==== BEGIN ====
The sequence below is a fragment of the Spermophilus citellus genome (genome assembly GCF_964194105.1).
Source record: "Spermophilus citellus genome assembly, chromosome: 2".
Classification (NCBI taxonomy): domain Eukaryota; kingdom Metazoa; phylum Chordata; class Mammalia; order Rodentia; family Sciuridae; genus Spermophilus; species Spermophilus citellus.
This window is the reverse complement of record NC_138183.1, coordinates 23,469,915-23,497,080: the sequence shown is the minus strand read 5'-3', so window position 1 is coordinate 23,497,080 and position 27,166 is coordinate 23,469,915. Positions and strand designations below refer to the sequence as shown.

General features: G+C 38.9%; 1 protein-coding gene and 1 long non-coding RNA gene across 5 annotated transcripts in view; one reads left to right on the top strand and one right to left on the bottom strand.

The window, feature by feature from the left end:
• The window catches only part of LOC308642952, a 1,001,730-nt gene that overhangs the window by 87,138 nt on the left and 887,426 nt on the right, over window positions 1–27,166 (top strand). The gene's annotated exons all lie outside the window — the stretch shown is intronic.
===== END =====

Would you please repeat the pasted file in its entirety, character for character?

The sequence below is a fragment of the Spermophilus citellus genome (genome assembly GCF_964194105.1).
Source record: "Spermophilus citellus genome assembly, chromosome: 2".
Classification (NCBI taxonomy): domain Eukaryota; kingdom Metazoa; phylum Chordata; class Mammalia; order Rodentia; family Sciuridae; genus Spermophilus; species Spermophilus citellus.
This window is the reverse complement of record NC_138183.1, coordinates 23,469,915-23,497,080: the sequence shown is the minus strand read 5'-3', so window position 1 is coordinate 23,497,080 and position 27,166 is coordinate 23,469,915. Positions and strand designations below refer to the sequence as shown.

General features: G+C 38.9%; 1 protein-coding gene and 1 long non-coding RNA gene across 5 annotated transcripts in view; one reads left to right on the top strand and one right to left on the bottom strand.

The window, feature by feature from the left end:
• The window catches only part of LOC308642952, a 1,001,730-nt gene that overhangs the window by 87,138 nt on the left and 887,426 nt on the right, over window positions 1–27,166 (top strand). The gene's annotated exons all lie outside the window — the stretch shown is intronic.